Skip to main content


Please read our .

Authority English Heritage
Other Ref SM Cat. No. 302
Date assigned Monday, December 21, 1992
Date last amended


REASONS FOR DESIGNATION Long barrows were constructed as earthen or drystone mounds with flanking ditches and acted as funerary monuments during the Early and Middle Neolithic periods (3400-2400 BC). They represent the burial places of Britain's early farming communities and, as such, are amongst the oldest field monuments surviving visibly in the present landscape. Where investigated, long barrows appear to have been used for communal burial, often with only parts of the human remains having been selected for interment. Certain sites provide evidence for several phases of funerary monument preceding the barrow and, consequently, it is probable that long barrows acted as important ritual sites for local communities over a considerable period of time. Some 500 long barrows are recorded in England. As one of the few types of Neolithic structure to survive as earthworks, and due to their comparative rarity, their considerable age and their longevity as a monument type, all long barrows are considered to be nationally important. The long barrow at Rockhurst is a well preserved example containing rare intact archaeological deposits. Like several other Neolithic barrows in the Peak District, it has an adjacent Bronze Age bowl barrow which, although denuded, retains significant archaeological remains on the old land surface. Together these barrows indicate the continued use of Neolithic burial foci during the Bronze Age and demonstrate changing burial customs during these periods. DETAILS The long barrow and bowl barrow at Rockhurst are located on Brassington Moor, c.500m east of Minninglow on the south-eastern uplands of the limestone plateau of Derbyshire. The monument consists of a single constraint area including both barrows which are situated c.10m apart. The long barrow comprises a low wedge-shaped mound measuring 33.5m along its east-west axis and varying between 14m wide at the east end and 10m wide at the west end. The height drops from east to west from c.0.7m to c.0.2m. The bowl barrow, which is located off the west end of the long barrow, is a roughly circular cairn with a diameter of 9.5m surviving to a height of c.0.2m. The surface of the cairn has been excavated or robbed of its stone but the old land surface in which burials will have been placed is still intact. There is no recorded excavation of the long barrow though it is possible that the bowl barrow was one of those on Brassington Moor excavated by Thomas Bateman in 1849. The long barrow dates to the Neolithic period and predates the Bronze Age bowl barrow which may also have been re-used in the Roman period. SELECTED SOURCES Book Reference - Author: Barnatt, J - Title: The Peak District Barrow Survey (1989) - Date: 1989 - Type: DESC TEXT Book Reference - Author: Barnatt, J - Title: The Peak District Barrow Survey (1989) - Date: 1989 - Type: PLAN: MEASURED Book Reference - Author: Bateman, Thomas - Title: Ten Years Diggings in Celtic and Saxon Grave-Hills (1861) - Date: 1861 - Page References: 55-56 - Type: DESC TEXT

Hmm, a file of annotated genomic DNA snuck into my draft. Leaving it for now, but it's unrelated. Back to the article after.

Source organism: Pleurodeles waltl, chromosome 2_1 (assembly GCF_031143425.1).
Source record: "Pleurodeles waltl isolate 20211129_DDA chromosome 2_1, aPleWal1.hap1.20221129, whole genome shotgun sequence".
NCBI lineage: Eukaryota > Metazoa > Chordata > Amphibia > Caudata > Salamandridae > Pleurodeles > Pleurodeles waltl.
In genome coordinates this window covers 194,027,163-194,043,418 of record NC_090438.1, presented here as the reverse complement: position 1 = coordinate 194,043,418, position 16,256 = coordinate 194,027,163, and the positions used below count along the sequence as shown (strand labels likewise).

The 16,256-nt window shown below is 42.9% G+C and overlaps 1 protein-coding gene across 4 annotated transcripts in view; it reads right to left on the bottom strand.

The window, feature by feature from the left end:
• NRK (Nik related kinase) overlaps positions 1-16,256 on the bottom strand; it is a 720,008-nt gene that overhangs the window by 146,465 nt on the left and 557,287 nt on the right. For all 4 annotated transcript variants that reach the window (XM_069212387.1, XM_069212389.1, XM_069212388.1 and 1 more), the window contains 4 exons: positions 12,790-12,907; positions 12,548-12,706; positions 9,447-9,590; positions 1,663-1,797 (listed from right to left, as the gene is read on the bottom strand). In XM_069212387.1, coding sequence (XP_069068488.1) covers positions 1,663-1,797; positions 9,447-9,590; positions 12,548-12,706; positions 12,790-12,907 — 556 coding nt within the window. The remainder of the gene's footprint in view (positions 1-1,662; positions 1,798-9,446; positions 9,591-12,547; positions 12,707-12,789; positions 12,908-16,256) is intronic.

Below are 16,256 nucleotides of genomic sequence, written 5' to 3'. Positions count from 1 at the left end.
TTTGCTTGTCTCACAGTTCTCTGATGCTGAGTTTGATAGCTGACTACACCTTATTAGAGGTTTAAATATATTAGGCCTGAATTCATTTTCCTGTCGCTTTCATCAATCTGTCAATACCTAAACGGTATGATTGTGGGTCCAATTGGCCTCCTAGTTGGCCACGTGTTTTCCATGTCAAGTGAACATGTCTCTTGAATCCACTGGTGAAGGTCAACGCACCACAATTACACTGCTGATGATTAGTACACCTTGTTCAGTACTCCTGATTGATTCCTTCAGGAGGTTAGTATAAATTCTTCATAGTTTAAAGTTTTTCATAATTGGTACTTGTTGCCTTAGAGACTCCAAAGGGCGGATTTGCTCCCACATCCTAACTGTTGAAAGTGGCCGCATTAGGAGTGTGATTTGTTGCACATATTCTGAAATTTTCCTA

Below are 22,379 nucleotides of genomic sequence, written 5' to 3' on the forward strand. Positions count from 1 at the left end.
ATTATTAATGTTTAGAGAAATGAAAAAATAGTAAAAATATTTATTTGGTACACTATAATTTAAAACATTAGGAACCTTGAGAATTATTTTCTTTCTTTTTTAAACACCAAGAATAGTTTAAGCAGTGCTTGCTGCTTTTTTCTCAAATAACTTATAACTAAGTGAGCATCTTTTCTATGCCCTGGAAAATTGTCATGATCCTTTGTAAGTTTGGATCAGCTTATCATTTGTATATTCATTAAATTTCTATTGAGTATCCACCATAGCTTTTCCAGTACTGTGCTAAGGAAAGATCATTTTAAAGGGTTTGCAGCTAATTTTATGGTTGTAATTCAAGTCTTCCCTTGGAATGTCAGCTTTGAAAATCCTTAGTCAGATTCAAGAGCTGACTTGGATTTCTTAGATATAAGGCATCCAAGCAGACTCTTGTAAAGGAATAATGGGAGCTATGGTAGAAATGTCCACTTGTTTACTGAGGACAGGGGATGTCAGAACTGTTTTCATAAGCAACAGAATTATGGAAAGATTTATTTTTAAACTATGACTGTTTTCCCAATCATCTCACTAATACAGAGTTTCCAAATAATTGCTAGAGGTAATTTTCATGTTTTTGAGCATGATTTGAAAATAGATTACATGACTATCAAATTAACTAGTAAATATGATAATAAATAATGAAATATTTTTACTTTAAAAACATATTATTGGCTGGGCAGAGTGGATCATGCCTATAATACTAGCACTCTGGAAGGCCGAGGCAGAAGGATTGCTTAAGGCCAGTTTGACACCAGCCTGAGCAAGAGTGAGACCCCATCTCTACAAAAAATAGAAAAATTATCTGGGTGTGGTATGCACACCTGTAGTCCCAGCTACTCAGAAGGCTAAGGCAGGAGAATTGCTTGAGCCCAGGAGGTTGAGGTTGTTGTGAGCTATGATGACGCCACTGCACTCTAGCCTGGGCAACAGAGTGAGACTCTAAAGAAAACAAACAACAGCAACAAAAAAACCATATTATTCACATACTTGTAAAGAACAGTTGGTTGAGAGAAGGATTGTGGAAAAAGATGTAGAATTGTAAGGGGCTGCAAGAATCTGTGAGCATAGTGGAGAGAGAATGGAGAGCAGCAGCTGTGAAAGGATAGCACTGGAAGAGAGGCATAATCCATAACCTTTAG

External Links (1)

Sources (1)

  • Scheduling record: English Heritage. 1992. Scheduling Notification: Rockhurst long barrow and adjacent bowl barrow. List entry no. 1008939. SM Cat. No. 302.



Grid reference Centred SK 2141 5737 (45m by 33m)
Map sheet SK25NW

Related Monuments/Buildings (1)

Record last edited

Aug 30 2013 2:42PM

Comments and Feedback

Do you have any more information about this record? Please feel free to comment with information and photographs, or ask any questions, using the "Disqus" tool below. Comments are moderated, and we aim to respond/publish as soon as possible.